The following picture shows an architecture layer how this could look like.

SAP Part 1

All layers beside the presentation layer are implemented with SAP. Data from different SAP source systems (SAP ERP, SAP CRM) are integrated into a Enterprise Data Warehouse (EDW) and then populated to SAP BW Queries, InfoCubes or Multiprovider.

This a typical hub & spoke architecture where the EDW Layer represents the Hub, implemented with SAP BW, and the Data Warehouse layer represents a couple of spokes, also implemented with SAP BW.

On the Microsoft side you can use Excel (Pivot table or PowerPivot) and SQL Server Reporting Services to directly connect to a SAP BW and use it as a report data source.

 

Excel & PowerPivot

Excel Pivot

In order to use Excel Pivot tables to connect to SAP BW a version of the SAP BW OleDB provider for OLAP has to be installed on the client. You can run an installation of the SAP-BI-Frontend-Setup to install the OleDB provider for SAP. After the provider has been installed you can use Excel Pivot table or Excel Pivot table charts to visualize SAP data. A detailed step by step guide can be found here: Connecting to SAP BW with Excel PivotTables and ODBO.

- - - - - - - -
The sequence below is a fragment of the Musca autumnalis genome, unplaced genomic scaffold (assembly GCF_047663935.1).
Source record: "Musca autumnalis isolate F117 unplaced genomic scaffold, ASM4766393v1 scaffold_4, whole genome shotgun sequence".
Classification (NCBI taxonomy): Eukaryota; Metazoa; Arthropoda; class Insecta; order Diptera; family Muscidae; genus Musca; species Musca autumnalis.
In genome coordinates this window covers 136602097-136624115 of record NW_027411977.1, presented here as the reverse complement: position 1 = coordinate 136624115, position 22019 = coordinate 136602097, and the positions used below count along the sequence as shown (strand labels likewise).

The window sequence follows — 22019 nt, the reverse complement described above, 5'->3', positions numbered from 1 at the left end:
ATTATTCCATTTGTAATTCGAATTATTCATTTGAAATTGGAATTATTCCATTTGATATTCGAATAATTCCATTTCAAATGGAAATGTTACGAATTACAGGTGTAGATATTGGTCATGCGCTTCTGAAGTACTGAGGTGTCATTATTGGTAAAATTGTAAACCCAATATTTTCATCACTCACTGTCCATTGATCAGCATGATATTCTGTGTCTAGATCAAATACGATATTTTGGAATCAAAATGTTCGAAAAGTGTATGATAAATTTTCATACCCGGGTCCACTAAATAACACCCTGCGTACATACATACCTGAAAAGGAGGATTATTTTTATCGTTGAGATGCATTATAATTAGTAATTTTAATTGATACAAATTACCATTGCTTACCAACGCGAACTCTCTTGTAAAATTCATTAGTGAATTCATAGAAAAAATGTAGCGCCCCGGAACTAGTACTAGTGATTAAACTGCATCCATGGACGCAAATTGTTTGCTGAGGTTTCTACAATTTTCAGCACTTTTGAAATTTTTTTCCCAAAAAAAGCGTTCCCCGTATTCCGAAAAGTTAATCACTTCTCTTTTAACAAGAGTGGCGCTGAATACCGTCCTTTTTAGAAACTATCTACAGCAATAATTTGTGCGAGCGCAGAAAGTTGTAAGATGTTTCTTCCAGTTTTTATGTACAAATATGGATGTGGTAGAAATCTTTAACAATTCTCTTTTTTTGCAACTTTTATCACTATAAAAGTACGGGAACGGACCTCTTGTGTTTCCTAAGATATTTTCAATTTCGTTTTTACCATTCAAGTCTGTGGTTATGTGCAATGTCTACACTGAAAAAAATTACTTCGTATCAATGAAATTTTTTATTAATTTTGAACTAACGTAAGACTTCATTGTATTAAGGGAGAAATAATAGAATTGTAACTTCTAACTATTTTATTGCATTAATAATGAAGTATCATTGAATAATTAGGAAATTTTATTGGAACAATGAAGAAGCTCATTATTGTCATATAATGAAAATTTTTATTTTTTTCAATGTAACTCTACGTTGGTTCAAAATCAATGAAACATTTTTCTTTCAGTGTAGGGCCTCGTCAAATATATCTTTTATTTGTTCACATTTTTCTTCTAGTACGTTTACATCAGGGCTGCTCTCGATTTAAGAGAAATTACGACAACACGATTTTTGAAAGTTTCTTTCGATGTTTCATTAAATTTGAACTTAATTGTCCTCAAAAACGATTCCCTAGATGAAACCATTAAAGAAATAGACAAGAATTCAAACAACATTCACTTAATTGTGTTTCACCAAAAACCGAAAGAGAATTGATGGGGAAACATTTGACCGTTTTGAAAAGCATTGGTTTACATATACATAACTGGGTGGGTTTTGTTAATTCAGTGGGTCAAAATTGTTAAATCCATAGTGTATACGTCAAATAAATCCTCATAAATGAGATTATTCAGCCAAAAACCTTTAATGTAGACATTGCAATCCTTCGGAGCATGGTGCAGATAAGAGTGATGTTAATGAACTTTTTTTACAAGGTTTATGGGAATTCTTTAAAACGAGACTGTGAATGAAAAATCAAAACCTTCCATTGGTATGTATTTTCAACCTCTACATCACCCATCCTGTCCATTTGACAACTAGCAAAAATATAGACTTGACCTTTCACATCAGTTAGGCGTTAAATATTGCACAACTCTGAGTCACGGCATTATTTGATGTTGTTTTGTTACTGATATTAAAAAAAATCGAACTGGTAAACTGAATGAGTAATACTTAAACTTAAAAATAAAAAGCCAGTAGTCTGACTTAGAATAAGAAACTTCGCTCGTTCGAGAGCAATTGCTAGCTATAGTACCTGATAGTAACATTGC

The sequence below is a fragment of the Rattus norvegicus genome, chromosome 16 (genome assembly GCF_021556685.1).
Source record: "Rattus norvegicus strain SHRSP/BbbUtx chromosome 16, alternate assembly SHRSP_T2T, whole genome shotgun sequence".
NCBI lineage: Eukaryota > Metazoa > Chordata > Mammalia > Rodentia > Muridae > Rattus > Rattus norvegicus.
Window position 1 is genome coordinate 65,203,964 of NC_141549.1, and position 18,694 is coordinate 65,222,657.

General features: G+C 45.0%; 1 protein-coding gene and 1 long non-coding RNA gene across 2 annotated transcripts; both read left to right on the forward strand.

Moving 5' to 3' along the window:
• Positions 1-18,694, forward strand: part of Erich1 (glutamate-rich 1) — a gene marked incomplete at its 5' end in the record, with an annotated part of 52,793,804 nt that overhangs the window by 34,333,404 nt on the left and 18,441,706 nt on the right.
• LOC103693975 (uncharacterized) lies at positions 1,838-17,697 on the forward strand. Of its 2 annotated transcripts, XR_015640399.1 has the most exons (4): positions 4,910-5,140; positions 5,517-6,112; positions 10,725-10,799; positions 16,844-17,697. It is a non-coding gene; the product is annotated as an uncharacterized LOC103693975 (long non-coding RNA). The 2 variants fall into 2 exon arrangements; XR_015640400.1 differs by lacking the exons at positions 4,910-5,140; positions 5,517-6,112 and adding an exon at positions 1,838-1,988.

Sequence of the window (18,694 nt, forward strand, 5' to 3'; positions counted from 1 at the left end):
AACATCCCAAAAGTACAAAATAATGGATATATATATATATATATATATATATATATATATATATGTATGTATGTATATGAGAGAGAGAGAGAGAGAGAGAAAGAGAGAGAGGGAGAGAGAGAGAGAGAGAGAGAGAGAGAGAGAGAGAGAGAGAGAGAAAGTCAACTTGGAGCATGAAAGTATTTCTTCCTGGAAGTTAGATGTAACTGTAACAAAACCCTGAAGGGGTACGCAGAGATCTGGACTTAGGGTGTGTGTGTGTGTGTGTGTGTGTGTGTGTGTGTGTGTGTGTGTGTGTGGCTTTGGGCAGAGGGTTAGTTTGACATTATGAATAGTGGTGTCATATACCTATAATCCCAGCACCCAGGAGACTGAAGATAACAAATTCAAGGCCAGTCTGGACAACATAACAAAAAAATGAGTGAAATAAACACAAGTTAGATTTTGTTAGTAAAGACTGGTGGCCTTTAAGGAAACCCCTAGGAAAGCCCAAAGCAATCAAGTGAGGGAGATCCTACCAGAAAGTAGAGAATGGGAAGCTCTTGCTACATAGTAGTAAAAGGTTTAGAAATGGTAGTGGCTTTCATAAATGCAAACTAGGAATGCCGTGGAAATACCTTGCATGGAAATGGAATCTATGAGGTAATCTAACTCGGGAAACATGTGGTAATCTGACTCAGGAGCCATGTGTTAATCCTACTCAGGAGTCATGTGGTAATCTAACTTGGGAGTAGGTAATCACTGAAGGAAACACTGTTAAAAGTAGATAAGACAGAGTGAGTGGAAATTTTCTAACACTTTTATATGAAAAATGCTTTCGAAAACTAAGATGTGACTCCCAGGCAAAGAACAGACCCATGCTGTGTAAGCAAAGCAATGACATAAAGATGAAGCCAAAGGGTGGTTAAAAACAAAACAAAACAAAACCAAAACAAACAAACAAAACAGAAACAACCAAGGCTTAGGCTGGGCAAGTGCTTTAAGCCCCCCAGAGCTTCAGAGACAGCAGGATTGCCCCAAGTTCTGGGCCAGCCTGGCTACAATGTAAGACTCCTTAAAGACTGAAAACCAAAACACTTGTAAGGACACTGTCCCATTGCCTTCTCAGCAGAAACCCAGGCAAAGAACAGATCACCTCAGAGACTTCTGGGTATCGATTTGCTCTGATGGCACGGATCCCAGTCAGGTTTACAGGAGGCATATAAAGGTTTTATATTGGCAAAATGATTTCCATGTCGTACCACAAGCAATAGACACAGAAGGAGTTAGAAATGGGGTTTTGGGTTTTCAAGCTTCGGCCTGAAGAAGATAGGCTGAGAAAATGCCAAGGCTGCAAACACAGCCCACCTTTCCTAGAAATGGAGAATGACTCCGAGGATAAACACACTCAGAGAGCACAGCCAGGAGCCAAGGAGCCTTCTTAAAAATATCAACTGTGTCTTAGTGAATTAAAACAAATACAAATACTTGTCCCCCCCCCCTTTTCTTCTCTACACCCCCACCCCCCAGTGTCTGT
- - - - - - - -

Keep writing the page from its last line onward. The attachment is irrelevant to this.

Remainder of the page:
PowerPivot

In order to use PowerPivot (Microsoft’s in memory reporting engine) to connect to SAP BW you have some more options:

  • Importing data into PowerPivot via an Excel PivotTable connected to SAP BW
  • Importing data into PowerPivot via SQL Server Reporting Services connected to SAP BW
  • Importing data into PowerPivot from a text file generated using SAP BW Open Hub Service
  • Importing data into PowerPivot from a SQL Server Analysis Services cube connected to SAP BW created using ERP-Link iNet.BI
  • Importing data into PowerPivot using Xtract PPV connected to SAP BW

I can highly recommend the whitepaper from the SQL Server Customer Advisory Team (SQL CAT) where all those scenarios are described in more detail: PowerPivot for Excel to analyze SAP data.

SQL Server Reporting Services

Prerequisites

1.) Enable the SAP BW provider within Reporting Services

Reporting Services already ships with a SAP BW connector. In Reporting Services 2005 this connector has to be activated (for whatever reason) within the RSReportDesigner.config first, located in <drive>:\Program Files\Microsoft Visual Studio 8\Common7\IDE\PrivateAssemblies. Within the data section the line with the extension name SAPBW just has to be uncommented like in the following picture.

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Since SQL Server 2008 this provider is activated by standard.

2.) Start the XML/A service in SAP BW

The Microsoft .NET Data Provider 1.0 for SAP NetWeaver BI communicates with SAP BW by using XML for Analysis (XML/A), which makes some InfoProviders available directly. XML/A provides direct access to QueryCubes and also to InfoCubes and MultiProviders. InfoCubes are the native multidimensional data structure in SAP BW. MultiProviders are InfoProviders that consolidate data from multiple InfoProviders. ODS Objects are not accessible directly from XML/A.